God, I love Multiple Maniacs. In 1970, John Waters’s first full-length talkie birthed Divine as we know, fear and adore her; killed off the 60s while anticipating punk; and gave us the rosary job and Lobstora. Now Criterion have released it on Bluray. Here, with permission, is my review for the May 2017 issue of Sight & Sound. (FYI I also included the picture in my top ten list for the last S&S greatest-film-ever poll.)
It’s no accident that Multiple Maniacs (1970) opens with a carnival barker. Transgressive spectacle is the name of the game in John Waters’s first feature-length talkie – though it’s curious to note, almost half a century on, how some things retain the power to shock, others lose it and others take it on. The barker in question, Mr David (David Lochary), is drumming up interest in Lady Divine’s ‘Cavalcade of Perversions’, a roadshow that satisfies straight suburbanite prurience by exhibiting such unconscionable sights as a puke- eater, a human ashtray and “two actual queers kissing like lovers on the lips!” More scandalous than the activities themselves is the fact that the freaks are enjoying themselves so damn much. Something similar could be said about Multiple Maniacs itself: as well as being a scorching blast of proto-punk rebellion and a sophisticated mélange of eclectic formal influences, it’s a gleefully slapdash exercise in doing what feels good.
By virtue of running the Cavalcade – which is really a roving excuse to relieve squares of their wallets and sometimes their lives too – Divine and Mr David are the warped parental figures of an extended family on the brink. The Cavalcade clan are destabilised by Divine’s escalating bloodlust and Mr David’s affair with wannabe starlet Bonnie (Mary Vivian Pearce), not to mention Divine’s handful of a daughter (Cookie Mueller) and the advent of an alluringly religiose pervert (Mink Stole). The gang’s psychodynamics play out in a whirl of polymorphous desire, murderous rage, outsized set pieces and strange epiphanies. The aesthetic is wildly ironic, defying the suspension of disbelief at every turn; yet the cast play it straight and the sensibility is shot through with the sincere satirist’s indignation at normative hypocrisy and cant.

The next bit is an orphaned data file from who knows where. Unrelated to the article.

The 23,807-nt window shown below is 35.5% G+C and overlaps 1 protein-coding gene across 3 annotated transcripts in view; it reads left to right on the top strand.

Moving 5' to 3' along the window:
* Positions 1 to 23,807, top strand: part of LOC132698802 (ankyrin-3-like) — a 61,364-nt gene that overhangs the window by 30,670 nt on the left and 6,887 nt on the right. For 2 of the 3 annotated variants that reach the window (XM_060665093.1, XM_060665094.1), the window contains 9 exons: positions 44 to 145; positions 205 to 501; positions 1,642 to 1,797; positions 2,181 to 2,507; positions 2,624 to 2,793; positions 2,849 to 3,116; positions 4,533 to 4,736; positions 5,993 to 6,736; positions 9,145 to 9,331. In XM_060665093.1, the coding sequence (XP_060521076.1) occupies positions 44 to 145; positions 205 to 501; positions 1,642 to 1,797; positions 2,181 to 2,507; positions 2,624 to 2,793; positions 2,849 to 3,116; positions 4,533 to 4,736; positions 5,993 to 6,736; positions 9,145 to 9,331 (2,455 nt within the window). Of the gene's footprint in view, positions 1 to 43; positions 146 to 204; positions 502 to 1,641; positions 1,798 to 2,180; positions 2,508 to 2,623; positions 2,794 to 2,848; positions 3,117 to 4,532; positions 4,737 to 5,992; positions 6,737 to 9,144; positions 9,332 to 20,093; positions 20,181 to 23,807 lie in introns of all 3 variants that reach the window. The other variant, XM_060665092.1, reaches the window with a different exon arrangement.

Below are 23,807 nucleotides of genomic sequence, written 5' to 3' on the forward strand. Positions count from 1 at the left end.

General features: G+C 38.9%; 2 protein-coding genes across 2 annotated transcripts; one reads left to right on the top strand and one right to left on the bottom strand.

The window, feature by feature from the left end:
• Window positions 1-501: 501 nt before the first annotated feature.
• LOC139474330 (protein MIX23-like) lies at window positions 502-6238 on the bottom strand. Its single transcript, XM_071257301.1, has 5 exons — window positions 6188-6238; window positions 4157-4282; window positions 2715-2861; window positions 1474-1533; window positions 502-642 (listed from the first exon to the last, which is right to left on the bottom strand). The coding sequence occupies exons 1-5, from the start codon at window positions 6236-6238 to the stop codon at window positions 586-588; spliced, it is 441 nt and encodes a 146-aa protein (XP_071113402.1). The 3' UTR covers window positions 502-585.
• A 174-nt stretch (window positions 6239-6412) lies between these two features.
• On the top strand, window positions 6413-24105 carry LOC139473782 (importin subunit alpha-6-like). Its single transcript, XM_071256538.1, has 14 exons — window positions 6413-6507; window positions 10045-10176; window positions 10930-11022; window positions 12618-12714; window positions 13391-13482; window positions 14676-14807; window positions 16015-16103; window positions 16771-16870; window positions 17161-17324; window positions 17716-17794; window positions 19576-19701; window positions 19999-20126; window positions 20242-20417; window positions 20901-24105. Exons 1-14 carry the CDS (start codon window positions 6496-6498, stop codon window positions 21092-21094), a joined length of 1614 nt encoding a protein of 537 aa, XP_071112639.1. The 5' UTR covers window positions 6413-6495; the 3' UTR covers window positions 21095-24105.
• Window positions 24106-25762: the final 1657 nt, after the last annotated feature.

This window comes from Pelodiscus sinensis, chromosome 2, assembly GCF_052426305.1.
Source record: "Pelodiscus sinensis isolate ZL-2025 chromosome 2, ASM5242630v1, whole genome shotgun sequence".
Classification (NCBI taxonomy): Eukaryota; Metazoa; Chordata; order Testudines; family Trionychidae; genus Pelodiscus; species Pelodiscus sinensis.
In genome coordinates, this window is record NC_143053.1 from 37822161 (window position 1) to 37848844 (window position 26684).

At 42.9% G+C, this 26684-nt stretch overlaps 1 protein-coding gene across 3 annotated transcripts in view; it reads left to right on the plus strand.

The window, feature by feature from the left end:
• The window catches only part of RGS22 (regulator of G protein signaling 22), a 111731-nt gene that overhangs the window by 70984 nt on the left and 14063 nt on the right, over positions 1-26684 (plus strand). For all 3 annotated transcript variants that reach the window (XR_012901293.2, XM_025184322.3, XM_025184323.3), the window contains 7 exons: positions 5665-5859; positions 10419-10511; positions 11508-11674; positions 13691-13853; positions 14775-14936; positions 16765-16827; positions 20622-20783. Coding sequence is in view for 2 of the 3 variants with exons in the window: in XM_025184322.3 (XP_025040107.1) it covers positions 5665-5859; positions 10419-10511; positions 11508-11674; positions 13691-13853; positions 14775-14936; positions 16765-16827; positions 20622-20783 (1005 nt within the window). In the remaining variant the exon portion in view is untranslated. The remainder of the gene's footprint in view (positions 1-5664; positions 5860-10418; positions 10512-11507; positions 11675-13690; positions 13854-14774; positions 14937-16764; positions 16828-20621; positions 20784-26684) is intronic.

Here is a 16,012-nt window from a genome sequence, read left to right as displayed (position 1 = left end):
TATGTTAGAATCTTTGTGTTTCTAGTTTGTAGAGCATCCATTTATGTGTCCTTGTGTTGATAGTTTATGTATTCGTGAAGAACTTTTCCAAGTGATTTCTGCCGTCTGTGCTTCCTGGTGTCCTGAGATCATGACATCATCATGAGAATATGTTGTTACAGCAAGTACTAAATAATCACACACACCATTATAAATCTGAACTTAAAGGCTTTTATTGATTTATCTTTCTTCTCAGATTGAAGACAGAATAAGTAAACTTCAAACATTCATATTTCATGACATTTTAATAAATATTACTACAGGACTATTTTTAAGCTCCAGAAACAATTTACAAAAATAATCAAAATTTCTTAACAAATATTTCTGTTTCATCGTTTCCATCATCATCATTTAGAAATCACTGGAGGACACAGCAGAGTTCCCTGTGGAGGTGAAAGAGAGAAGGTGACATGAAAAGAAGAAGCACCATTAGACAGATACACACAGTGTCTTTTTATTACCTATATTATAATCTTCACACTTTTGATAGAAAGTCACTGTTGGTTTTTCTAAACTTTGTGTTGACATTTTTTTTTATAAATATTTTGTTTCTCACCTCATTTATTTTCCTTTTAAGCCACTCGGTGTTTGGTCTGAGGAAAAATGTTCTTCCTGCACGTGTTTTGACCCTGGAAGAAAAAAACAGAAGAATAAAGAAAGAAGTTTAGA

Multiple Maniacs was a watershed for Waters, Divine and the rest of the Dreamland collective, which mostly comprised middle-class Baltimore Catholic kids turned countercultural drop-outs. There had already been shorts (Hag in a Black Leather Jacket, Roman Candles, Eat Your Makeup) and a picaresque feature without dialogue (Mondo Trasho) that set a tone of proud schlock-culture grotesquerie. That was taken to new extremes, for sure, but now character and narrative came to the fore too.
Divine is the heart of the picture, a spectacular sacred monster who knows no limits but feels things deeply. In her pomp, she’s sheer weaponised glamour, a snarling, smouldering travesty of Elizabeth Taylor and Jayne Mansfield rolled into one. But she can also evoke the femme fatale of noir, the demure, put-upon Hausfrau of the women’s picture and the rampaging colossus of King Kong or Godzilla. Crucially, there’s no winking: whether boiling with rage, cooing with pride or trembling with sexual awakening, she plays it for real. It’s this sincerity that lends weight to the unfolding atrocities, tethering in emotional reality Divine’s absurd adventures in criminal enormity (gorging on raw offal standing in for human flesh) and spiritual awakening (a visitation from the Infant of Prague), as well as her unconventional domestic life and her surprising, unhinging rape by a 15ft lobster.
The cinematic genealogy of this heady concatenation is rich and varied: multiple classical Hollywood genres rub against exploitation tropes derived from Herschell Gordon Lewis, Russ Meyer and Swedish softcore; yet no less evident are traces of Warhol, Buñuel, Bergman and Pasolini, along with the Theatre of the Absurd. And it’s hard not to think of Kenneth Anger’s Scorpio Rising when watching a mob- handed recreation of the Stations of the Cross intercut with the notorious church-filmed ‘rosary job’. If the film’s religious satire still startles, its offhand valorisation of the Weathermen and casual narrative exploitation of the Sharon Tate murders – both torn from the headlines – generate real frissons. Meanwhile supposedly shocking set pieces (shooting up, smashing a car) seem less shocking today than all that body hair.
Criterion’s restoration is astonishing, rendering clean, sharp and fully audible a homemade 16mm opus whose scuzzy edges were, for some, part of its charm. The bonus material includes a commentary from Waters and interviews with cast members, from which three themes emerge: first, the extent to which the production used what was to hand, from performers’ own personae and wardrobes to familiar locations (the bar Edith owns in the film is the bar where Edith Massey worked in real life); second, the professionalism of Waters’s practice, however wild his material; and third, the social bonds between the surviving makers of the movie, which endure to this day. In many ways a document of the death of the 60s, Multiple Maniacs also kickstarted an extraordinary journey that made an underground star of Divine and, through the successive breakthroughs of Pink Flamingos (1972), Hairspray (1988) and the latter’s musical adaptation, saw this bunch of freaks carve themselves a place in America’s bosom.